Infection prevention and control

Updated on May 13, 2020

Thoughtful application of infection prevention and control principles is required to prevent transmission of communicable diseases in all healthcare settings, including veterinary practices. Recommendations arising from such principles reflect an understanding of the epidemiology of disease; identification of risk factors that increase susceptibility to infection; and practices, procedures, and other actions that are known to either increase or decrease infection rate. Independent of the COVID-19 epidemic, following routine infection control standards is always a good idea for veterinary practices. The National Association of State Public Health Veterinarians has made guidance available in its Compendium of Veterinary Standard Precautions for Zoonotic Disease Prevention in Veterinary Personnel and USDA has addressed infection prevention and control on farms in its publication Biosecurity: Protecting Your Livestock and Poultry. Specific to COVID-19, CDC has issued Interim Infection Prevention and Control Guidance for Veterinary Clinics Treating Companion Animals During the COVID-19 Response, as well as guidance for Meat and Poultry Processing Workers and Employers.

Social distancing

Because COVID-19 is primarily transmitted person-to-person, limiting contact (incidence, closeness, and duration) with others is the best way to reduce its spread. Principles of social distancing include staying at least six feet (two meters) from other people, not gathering in groups, and staying out of crowded places and avoiding mass gatherings. Transmission from asymptomatic individuals is known to occur, so it's important to maintain social distance even from those who do not appear to be ill.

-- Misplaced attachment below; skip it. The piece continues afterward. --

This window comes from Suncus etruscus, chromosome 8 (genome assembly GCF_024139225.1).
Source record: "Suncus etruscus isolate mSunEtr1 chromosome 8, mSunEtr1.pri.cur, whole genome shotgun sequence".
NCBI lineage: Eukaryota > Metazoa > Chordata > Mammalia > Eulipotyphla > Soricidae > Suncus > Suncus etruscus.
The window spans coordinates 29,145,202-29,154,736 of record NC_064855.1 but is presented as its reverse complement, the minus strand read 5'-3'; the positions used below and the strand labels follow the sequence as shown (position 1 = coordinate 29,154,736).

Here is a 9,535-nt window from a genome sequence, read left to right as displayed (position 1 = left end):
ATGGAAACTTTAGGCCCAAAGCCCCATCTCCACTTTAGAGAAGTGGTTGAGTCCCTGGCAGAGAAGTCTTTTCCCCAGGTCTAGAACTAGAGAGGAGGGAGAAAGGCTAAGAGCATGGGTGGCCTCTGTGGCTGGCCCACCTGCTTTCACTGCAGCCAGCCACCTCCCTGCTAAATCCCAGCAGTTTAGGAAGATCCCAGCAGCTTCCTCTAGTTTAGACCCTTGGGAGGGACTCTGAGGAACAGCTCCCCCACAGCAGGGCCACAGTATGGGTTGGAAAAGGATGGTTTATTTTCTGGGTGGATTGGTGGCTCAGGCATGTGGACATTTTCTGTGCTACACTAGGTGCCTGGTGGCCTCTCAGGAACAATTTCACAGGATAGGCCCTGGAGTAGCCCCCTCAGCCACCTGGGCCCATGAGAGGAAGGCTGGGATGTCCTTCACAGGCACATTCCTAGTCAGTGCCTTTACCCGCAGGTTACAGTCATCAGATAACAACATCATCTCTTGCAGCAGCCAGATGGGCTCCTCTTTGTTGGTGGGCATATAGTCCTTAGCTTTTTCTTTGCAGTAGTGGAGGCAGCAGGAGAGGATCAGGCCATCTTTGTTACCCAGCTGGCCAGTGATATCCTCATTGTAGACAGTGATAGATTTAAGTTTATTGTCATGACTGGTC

Within veterinary settings social distance should be maintained, to the extent possible, from other veterinary team members, clients, vendors and delivery personnel, and people at any external location visited (e.g., homes, farms, barns, animal control and sheltering facilities, other businesses).

Cleaning, disinfection, and ventilation

Cleaning and disinfection procedures normally applied in veterinary practices will largely inactivate SARS-CoV-2. Normal cleaning with soap and water will reduce how much virus exists on surfaces and frequently touched objects, which reduces risk of exposure. Disinfection, using Environmental Protection Agency (EPA)-approved disinfectants active against SARS-CoV-2, further reduces risk. When EPA-approved disinfectants are not available, alternatives include 1/3 cup of bleach added to 1 gallon of water or 70% isopropyl alcohol solutions (note: bleach should not be mixed with other cleaning and disinfection products). EPA has produced an infographic on using disinfectants safely. Consideration should be given to contracting with a licensed and insured third-party cleaning company to help ensure appropriate practices are followed. Standard cleaning supplies should be stocked on-site, whether used by practice personnel or a third-party cleaning company, and must be appropriately labeled.

High traffic areas will need to be cleaned and disinfected with greater frequency, including practice entrances and exits, hallways, the reception desk, seating areas, restrooms, examination rooms, procedure and surgical suites, and conference rooms. Surfaces in the veterinary clinic/hospital that are touched frequently (e.g., workstations; shared electronic equipment, including tablets, touchscreens, keyboards, and remotes; phones; doorknobs; light switches; countertops; stethoscopes; areas where frequently used products are displayed and stored) should also be cleaned often and wiped down by employees with disposable wipes between cleanings. Provision of no-touch disposal receptacles should be considered. Keep records showing compliance with cleaning protocols for highest-risk areas.

CDC has developed guidance for employers on cleaning and disinfecting facilities, as well as environmental cleaning and disinfection recommendations for US community facilities with suspected or confirmed COVID-19. The Occupational Safety and Health Administration (OSHA) also has guidance on preparing workplaces for COVID-19.

Ensure that ventilation systems operate properly and increase infusion of outdoor air as much as possible by periodically opening windows and doors to admit fresh air (if possible to do so safely; ensure proper and secure screening is in place to prevent veterinary patient escapes) and using fans and other methods to increase its circulation.